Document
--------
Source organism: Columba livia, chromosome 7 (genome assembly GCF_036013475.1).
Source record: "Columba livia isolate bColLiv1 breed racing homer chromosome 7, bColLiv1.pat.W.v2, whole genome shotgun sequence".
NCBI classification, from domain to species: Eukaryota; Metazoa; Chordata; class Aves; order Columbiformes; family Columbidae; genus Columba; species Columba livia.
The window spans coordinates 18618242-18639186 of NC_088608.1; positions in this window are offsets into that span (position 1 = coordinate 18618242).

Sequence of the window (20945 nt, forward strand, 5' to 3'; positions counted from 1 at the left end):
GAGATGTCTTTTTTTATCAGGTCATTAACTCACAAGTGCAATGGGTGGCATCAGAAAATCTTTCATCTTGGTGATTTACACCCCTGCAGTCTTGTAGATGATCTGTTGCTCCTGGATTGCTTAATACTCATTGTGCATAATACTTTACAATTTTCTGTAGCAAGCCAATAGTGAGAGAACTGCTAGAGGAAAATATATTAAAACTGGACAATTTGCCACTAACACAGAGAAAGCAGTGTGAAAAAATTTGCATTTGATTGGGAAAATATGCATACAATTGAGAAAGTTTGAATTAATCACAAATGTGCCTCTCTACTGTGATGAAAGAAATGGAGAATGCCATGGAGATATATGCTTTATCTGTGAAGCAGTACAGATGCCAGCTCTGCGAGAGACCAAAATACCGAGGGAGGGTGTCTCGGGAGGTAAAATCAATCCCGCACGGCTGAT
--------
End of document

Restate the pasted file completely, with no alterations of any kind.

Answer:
Source organism: Columba livia, chromosome 7 (genome assembly GCF_036013475.1).
Source record: "Columba livia isolate bColLiv1 breed racing homer chromosome 7, bColLiv1.pat.W.v2, whole genome shotgun sequence".
NCBI classification, from domain to species: Eukaryota; Metazoa; Chordata; class Aves; order Columbiformes; family Columbidae; genus Columba; species Columba livia.
The window spans coordinates 18618242-18639186 of NC_088608.1; positions in this window are offsets into that span (position 1 = coordinate 18618242).

Sequence of the window (20945 nt, forward strand, 5' to 3'; positions counted from 1 at the left end):
GAGATGTCTTTTTTTATCAGGTCATTAACTCACAAGTGCAATGGGTGGCATCAGAAAATCTTTCATCTTGGTGATTTACACCCCTGCAGTCTTGTAGATGATCTGTTGCTCCTGGATTGCTTAATACTCATTGTGCATAATACTTTACAATTTTCTGTAGCAAGCCAATAGTGAGAGAACTGCTAGAGGAAAATATATTAAAACTGGACAATTTGCCACTAACACAGAGAAAGCAGTGTGAAAAAATTTGCATTTGATTGGGAAAATATGCATACAATTGAGAAAGTTTGAATTAATCACAAATGTGCCTCTCTACTGTGATGAAAGAAATGGAGAATGCCATGGAGATATATGCTTTATCTGTGAAGCAGTACAGATGCCAGCTCTGCGAGAGACCAAAATACCGAGGGAGGGTGTCTCGGGAGGTAAAATCAATCCCGCACGGCTGAT